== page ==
Why Do We Have Fleas Indoors in the Winter?

By Chris Williams on February 10, 2016.

This is the first time this has happened. We have a dog and a cat so we often have flea problems in warm weather. Both animals are treated by our veterinarian when needed. But it’s winter here in New Hampshire and we are having a flea problem in our house. Our pets were treated in the fall but we’re still getting bitten by fleas!

C. C., Epsom, NH

You’ve probably just been lucky that this hasn’t happened before since you don’t mention having had any flea treatment of your home itself. We always tell people that flea control is a two-part (at least) process. Treating your pets kills the fleas on the animals but has no effect on immature fleas that continue to develop off of the animal inside your home (see Fleas Still a Problem).

To really get rid of fleas, you have to vacuum and then have a professional exterminator treat your home, concentrating on areas where your pets sleep and spend their time because that is where you find flea eggs and larvae. Then follow up by thoroughly washing pet bedding (see How to Get Rid of Fleas in Your Pet’s Bedding).

Flea Biology 101

To understand how to effectively get rid of fleas you need to know a bit about how they develop:

  • Adult fleas spend all of their time on the pet (when available) clinging to hairs and feeding on its blood.
  • Female fleas lay eggs that fall off of the animal and end up in various places, but most are found where the pet sleeps or rests.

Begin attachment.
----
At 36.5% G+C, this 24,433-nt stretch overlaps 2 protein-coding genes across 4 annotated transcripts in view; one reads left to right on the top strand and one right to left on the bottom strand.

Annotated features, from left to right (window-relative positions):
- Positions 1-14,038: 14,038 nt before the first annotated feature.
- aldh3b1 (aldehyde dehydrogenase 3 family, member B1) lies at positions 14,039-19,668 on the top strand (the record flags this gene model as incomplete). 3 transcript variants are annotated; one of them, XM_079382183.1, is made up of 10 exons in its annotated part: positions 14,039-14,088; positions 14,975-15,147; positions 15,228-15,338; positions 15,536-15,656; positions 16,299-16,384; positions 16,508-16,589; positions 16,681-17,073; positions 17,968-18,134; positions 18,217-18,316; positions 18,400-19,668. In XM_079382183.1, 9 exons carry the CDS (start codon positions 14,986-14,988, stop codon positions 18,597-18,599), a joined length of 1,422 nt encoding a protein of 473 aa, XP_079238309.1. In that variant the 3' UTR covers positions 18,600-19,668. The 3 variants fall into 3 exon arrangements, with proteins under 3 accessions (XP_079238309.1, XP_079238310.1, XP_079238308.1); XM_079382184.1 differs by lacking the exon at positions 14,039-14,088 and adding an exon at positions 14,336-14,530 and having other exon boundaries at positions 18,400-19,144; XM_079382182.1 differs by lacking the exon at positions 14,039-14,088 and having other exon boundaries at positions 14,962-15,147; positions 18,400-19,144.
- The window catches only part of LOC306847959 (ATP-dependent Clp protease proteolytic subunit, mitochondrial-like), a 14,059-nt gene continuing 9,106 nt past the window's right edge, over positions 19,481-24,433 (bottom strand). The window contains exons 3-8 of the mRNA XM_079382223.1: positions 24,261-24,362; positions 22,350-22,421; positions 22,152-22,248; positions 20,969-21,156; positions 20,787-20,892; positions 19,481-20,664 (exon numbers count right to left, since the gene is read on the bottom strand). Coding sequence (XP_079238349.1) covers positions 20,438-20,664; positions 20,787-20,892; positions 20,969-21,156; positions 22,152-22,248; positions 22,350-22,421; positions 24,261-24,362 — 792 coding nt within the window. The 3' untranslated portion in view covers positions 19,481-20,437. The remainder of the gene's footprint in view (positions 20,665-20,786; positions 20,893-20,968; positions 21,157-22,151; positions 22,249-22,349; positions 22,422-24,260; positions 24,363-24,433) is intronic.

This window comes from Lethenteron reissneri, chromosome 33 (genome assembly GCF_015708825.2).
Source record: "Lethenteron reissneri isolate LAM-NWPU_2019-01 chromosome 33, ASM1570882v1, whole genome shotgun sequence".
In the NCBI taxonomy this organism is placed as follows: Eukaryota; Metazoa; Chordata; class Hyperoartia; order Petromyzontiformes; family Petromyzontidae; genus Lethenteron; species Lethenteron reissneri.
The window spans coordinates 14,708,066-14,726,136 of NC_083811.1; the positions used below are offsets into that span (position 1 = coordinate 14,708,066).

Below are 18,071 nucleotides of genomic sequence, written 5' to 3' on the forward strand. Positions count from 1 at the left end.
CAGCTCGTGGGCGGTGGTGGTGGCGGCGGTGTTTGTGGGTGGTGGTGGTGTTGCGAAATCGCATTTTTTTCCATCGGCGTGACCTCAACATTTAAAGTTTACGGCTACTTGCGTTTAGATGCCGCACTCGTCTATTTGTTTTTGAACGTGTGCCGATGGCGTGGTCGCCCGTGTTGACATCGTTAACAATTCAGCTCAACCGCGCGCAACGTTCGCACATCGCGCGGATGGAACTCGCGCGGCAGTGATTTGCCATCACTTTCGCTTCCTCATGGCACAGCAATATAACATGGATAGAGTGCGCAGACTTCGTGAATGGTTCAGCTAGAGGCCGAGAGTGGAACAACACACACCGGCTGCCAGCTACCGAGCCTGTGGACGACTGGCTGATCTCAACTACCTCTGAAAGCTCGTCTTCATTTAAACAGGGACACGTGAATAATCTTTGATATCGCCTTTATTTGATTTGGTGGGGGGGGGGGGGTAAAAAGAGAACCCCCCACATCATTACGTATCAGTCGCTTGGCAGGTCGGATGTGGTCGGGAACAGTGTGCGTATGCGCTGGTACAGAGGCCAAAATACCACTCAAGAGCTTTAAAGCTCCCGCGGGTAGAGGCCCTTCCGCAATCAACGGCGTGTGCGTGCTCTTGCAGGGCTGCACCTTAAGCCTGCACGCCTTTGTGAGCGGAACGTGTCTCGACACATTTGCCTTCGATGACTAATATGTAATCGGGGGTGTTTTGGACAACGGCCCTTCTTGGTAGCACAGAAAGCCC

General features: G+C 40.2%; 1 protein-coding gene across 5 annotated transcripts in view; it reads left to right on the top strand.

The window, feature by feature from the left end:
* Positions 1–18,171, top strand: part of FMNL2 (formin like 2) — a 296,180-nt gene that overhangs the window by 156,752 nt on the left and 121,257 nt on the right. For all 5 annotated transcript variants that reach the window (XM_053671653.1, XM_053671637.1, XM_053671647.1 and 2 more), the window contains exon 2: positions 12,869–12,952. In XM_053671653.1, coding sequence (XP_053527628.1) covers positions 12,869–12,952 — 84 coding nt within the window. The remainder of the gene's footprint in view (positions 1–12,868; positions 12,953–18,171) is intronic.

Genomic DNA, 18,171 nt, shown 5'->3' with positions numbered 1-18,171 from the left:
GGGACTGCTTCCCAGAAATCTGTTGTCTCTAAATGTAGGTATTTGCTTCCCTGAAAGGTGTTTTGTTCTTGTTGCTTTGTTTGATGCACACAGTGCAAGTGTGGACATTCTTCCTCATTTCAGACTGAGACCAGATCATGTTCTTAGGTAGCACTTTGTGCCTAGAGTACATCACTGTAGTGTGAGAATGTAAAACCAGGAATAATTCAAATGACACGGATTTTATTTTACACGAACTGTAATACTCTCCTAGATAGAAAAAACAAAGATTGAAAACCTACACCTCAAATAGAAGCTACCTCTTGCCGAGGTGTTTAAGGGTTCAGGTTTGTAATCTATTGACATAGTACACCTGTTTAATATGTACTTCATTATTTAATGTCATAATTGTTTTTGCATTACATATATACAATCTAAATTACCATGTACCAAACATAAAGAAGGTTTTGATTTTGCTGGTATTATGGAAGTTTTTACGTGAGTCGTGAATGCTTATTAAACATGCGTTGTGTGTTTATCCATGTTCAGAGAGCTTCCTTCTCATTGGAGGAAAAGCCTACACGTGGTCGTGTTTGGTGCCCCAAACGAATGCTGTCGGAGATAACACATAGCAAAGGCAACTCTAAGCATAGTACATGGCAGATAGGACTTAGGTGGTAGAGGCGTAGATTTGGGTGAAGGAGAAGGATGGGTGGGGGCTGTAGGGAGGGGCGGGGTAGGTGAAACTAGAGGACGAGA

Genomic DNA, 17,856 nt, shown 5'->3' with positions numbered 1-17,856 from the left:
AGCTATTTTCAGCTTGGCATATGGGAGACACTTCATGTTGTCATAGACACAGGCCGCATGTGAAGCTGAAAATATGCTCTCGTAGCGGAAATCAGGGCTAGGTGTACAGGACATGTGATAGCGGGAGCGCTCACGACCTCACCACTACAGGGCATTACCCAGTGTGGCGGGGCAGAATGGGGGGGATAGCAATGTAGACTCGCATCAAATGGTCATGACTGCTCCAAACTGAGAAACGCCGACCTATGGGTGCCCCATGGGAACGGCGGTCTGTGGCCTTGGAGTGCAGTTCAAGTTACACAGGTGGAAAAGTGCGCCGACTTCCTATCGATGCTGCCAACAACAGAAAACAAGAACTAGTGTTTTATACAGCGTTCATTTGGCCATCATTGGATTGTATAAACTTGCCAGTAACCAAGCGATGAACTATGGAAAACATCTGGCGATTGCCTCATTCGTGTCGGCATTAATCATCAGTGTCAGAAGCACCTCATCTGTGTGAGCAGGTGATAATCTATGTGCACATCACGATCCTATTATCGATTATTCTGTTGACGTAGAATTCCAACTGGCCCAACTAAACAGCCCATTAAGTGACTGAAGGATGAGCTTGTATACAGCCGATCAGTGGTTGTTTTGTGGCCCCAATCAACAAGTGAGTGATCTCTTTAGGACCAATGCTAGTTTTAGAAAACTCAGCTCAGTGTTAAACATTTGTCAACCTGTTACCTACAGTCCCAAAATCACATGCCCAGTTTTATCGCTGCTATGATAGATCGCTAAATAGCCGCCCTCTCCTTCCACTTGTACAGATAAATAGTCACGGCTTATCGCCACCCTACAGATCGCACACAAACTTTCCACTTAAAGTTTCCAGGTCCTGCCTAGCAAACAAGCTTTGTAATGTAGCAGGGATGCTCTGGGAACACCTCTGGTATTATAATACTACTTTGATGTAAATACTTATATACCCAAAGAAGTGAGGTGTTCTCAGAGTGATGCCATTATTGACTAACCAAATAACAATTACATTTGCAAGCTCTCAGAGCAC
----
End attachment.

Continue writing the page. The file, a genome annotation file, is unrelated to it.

• The eggs hatch into white, wormlike larvae that develop in the same pet resting areas where they feed on feces (which is mostly dried blood) that drops from the adult fleas.
  • When the larvae are fully-grown, they pupate in a small cocoon and later emerge as hungry adult fleas. These new adults will jump onto a passing pet, or sometimes a person, and the cycle continues.

Your Pets Can Pick Up Fleas Outdoors

Pets that go outside can pick up fleas outdoors although the outdoor flea population dies or becomes inactive in winter (See Fleas Can Reinfest Your Home From Outside). This year’s warmer fall and early winter temperatures probably also contributed to your flea problem. Fleas from your pets and from other animals may have remained active outside later than usual. You don’t say exactly when your pets were last treated so they may have been re-infested by fleas after that treatment wore off.

To Get Rid of Fleas, Have Your Home Treated By a Pro

You may be getting bitten by fleas either because your pets are still protected by their on-animal treatment and fleas are desperate for a blood meal, or because there are so many fleas present that they are looking for other animals to feed on.

You need to give Colonial Pest a call and have one of our flea specialists inspect and treat your home to kill the flea eggs and any developing larvae. At the same time, you should contact your veterinarian to see if your animals need to be retreated for fleas. Remember, you can’t have one without the other if you want to be flea-free!



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